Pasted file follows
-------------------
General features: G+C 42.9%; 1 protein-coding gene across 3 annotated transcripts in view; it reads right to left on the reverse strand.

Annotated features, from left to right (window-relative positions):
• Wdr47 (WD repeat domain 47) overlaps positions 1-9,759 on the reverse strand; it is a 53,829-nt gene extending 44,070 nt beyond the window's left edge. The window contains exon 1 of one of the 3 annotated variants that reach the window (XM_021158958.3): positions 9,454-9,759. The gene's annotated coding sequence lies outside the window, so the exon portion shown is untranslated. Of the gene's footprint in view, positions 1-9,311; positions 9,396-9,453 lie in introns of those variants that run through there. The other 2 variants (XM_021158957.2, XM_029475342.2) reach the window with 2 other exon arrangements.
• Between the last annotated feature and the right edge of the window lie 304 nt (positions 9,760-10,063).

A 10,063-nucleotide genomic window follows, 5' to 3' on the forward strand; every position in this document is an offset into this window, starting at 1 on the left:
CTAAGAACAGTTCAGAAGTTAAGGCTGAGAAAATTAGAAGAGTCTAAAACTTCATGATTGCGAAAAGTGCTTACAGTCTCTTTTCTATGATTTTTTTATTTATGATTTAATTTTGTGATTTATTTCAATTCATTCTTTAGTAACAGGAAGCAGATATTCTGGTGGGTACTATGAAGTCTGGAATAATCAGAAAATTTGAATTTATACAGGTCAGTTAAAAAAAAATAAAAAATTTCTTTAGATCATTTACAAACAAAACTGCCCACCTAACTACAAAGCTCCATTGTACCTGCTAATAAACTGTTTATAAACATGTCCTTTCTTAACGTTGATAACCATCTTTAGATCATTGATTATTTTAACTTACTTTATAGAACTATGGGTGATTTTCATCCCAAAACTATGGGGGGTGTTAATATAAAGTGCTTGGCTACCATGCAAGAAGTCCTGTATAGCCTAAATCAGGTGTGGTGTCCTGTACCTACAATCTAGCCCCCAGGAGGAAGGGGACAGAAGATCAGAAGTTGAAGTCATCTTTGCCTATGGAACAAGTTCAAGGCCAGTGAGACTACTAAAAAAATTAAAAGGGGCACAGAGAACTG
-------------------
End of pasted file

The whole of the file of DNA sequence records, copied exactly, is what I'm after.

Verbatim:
General features: G+C 42.9%; 1 protein-coding gene across 3 annotated transcripts in view; it reads right to left on the reverse strand.

Annotated features, from left to right (window-relative positions):
• Wdr47 (WD repeat domain 47) overlaps positions 1-9,759 on the reverse strand; it is a 53,829-nt gene extending 44,070 nt beyond the window's left edge. The window contains exon 1 of one of the 3 annotated variants that reach the window (XM_021158958.3): positions 9,454-9,759. The gene's annotated coding sequence lies outside the window, so the exon portion shown is untranslated. Of the gene's footprint in view, positions 1-9,311; positions 9,396-9,453 lie in introns of those variants that run through there. The other 2 variants (XM_021158957.2, XM_029475342.2) reach the window with 2 other exon arrangements.
• Between the last annotated feature and the right edge of the window lie 304 nt (positions 9,760-10,063).

A 10,063-nucleotide genomic window follows, 5' to 3' on the forward strand; every position in this document is an offset into this window, starting at 1 on the left:
CTAAGAACAGTTCAGAAGTTAAGGCTGAGAAAATTAGAAGAGTCTAAAACTTCATGATTGCGAAAAGTGCTTACAGTCTCTTTTCTATGATTTTTTTATTTATGATTTAATTTTGTGATTTATTTCAATTCATTCTTTAGTAACAGGAAGCAGATATTCTGGTGGGTACTATGAAGTCTGGAATAATCAGAAAATTTGAATTTATACAGGTCAGTTAAAAAAAAATAAAAAATTTCTTTAGATCATTTACAAACAAAACTGCCCACCTAACTACAAAGCTCCATTGTACCTGCTAATAAACTGTTTATAAACATGTCCTTTCTTAACGTTGATAACCATCTTTAGATCATTGATTATTTTAACTTACTTTATAGAACTATGGGTGATTTTCATCCCAAAACTATGGGGGGTGTTAATATAAAGTGCTTGGCTACCATGCAAGAAGTCCTGTATAGCCTAAATCAGGTGTGGTGTCCTGTACCTACAATCTAGCCCCCAGGAGGAAGGGGACAGAAGATCAGAAGTTGAAGTCATCTTTGCCTATGGAACAAGTTCAAGGCCAGTGAGACTACTAAAAAAATTAAAAGGGGCACAGAGAACTG